Date that this item was entered on to the web-site: 14th December 2006.
Clare Twomey and Keith Harrison at the V&A's 'Clay Rocks' event
On 29th September we filmed two significant ceramic events as part of the V&A's 'Clay Rocks' evening. Keith Harrison, Senior Lecturer (Ceramics) at Bath Spa University College was filmed working on two new installation pieces and Clare Twomey was filmed talking about her installation in the museum's Casts Court.
Keith had made two pieces of work specifically for the event. The first was a series of electric cooker elements embedded in to blocks of clay and connected to the electricity supply. Situated in the stunning setting of the Raphael Cartoons Room the blocks slowly hissed and steamed as the current started to heat each block in turn. His other piece was a scale model of the M25 orbital motorway made from ceramics with a kiln element running down the centre of the 'road' and kept in palce by damp clay. Once connected to an electrical supply the element would heat the clay and turn it blue. Both pieces of work attracted large and appreciative audiences. The filming was partly funded by Bath Spa University.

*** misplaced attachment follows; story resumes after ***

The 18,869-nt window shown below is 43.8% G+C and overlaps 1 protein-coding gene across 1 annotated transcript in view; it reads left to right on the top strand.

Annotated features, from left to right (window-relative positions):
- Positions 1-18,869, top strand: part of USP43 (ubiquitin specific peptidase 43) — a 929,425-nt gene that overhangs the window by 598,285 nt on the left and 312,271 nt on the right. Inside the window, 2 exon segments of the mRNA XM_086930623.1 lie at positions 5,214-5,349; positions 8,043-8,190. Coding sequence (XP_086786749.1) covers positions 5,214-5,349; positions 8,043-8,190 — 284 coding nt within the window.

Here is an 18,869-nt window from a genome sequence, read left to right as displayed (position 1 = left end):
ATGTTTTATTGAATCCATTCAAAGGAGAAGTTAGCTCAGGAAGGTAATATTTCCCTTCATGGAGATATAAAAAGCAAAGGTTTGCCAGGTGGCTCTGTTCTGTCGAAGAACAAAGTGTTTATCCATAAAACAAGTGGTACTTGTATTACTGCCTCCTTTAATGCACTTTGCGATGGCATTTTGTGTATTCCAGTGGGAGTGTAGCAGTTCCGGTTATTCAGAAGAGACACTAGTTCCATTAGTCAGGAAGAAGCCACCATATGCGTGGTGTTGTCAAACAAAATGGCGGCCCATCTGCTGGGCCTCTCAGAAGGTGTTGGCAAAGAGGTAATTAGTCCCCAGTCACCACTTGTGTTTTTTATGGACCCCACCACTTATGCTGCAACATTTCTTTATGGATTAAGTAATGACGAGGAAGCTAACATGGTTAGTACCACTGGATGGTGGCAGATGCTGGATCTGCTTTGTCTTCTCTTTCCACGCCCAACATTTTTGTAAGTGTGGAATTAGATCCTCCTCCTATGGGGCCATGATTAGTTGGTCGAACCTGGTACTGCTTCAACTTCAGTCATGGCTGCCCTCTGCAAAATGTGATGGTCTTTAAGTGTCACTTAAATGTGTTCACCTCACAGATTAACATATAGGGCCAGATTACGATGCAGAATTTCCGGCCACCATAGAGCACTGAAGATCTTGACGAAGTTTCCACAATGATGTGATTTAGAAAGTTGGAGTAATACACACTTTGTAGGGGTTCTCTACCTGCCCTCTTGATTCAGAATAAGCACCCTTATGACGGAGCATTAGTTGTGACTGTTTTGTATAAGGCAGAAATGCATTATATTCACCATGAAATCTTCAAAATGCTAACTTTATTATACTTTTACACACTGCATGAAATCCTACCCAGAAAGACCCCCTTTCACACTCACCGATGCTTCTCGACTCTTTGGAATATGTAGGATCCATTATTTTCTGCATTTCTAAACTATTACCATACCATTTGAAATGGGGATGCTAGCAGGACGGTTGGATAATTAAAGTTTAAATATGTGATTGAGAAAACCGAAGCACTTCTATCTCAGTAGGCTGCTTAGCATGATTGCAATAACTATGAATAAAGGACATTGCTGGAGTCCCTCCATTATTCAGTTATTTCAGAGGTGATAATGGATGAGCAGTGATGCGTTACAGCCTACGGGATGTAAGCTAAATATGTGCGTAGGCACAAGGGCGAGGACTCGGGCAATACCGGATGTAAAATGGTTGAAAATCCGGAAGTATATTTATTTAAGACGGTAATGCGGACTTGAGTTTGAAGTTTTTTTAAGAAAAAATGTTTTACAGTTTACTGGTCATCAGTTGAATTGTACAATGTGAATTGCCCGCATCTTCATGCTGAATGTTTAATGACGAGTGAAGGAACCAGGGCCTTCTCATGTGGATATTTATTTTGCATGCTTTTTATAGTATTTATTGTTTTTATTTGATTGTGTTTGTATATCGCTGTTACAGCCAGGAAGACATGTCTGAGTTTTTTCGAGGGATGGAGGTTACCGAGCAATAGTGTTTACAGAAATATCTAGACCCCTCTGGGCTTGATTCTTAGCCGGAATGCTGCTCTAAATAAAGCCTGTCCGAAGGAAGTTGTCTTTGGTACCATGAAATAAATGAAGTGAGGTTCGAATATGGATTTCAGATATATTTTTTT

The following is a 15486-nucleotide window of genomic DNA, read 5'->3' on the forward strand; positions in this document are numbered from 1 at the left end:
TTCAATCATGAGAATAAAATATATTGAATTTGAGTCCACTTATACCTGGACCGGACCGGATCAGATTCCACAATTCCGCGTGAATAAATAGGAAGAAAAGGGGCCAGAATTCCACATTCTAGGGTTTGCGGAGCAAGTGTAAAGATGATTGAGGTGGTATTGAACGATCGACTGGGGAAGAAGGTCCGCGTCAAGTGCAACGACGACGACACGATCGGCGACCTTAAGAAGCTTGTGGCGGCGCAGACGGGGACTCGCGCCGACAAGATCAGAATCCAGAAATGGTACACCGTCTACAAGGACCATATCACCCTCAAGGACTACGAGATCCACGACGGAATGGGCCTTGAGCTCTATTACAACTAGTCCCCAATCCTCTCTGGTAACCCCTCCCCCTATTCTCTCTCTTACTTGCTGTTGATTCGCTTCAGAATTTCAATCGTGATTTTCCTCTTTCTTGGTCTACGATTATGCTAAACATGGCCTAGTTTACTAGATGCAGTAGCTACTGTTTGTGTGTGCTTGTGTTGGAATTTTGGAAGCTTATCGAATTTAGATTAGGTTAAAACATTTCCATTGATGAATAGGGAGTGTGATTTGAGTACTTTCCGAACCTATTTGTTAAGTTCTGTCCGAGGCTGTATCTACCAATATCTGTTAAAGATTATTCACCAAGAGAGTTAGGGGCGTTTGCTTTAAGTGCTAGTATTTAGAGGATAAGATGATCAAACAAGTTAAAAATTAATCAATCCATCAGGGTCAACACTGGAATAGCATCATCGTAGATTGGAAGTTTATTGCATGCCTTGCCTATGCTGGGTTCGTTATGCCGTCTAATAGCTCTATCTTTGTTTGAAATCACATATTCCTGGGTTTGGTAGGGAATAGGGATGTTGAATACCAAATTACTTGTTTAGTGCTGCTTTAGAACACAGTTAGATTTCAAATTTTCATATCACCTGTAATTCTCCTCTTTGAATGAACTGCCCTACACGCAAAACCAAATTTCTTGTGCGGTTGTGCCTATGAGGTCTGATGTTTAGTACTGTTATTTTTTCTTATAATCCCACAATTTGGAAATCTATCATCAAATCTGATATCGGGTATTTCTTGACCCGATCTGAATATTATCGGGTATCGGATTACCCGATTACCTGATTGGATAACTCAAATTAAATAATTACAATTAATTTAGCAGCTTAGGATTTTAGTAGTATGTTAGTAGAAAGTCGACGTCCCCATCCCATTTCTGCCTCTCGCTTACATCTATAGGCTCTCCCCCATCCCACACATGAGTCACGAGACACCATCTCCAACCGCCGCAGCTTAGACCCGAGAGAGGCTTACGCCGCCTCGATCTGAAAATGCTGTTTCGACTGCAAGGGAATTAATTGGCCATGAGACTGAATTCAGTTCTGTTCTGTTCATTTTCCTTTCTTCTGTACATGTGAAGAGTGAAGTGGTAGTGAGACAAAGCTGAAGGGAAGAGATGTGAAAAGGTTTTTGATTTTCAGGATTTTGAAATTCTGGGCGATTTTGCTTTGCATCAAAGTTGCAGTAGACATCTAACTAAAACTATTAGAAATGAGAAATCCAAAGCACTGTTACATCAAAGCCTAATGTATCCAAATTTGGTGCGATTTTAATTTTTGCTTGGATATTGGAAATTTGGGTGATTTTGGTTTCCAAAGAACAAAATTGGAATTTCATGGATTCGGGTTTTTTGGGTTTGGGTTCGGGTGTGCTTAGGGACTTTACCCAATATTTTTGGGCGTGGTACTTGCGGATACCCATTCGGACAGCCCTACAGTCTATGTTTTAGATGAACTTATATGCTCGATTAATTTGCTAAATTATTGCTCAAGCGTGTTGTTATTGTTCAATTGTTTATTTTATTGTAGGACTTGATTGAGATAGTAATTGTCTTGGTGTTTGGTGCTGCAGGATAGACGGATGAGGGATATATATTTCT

Clare Twomey's piece of work was called 'Trophy'. An installation of 4000 ceramic birds made from Wedgwood's Jasper blue clay and stamped with the marks of the V&A, Wedgwood and Clare's own personal mark, it was very much a 'one night only' event. There were several bird shapes in two different colours of clay, each measuring around 5-6cm in length. Carefully placed around the museum's Casts Court the birds rested on cases, beside plinths, on sculptures and along the floor. When the gallery opened at 6pm the visitors were invited to take a bird home with them, thus gradually 'destroying' the collection. As visitors entered the gallery some did 'pocket' a bird whilst others chose not to and some rearranged them. By the end of the evening the 'flock' had largely disappeared. It was a joyous occasion with lots of discussion of which bird to take, a great deal of interaction with the work and lots of smiling faces. Trophy was partly funded by a grant from the Arts Council of England and the clay was supplied by Wedgwood.
Clare Twomey website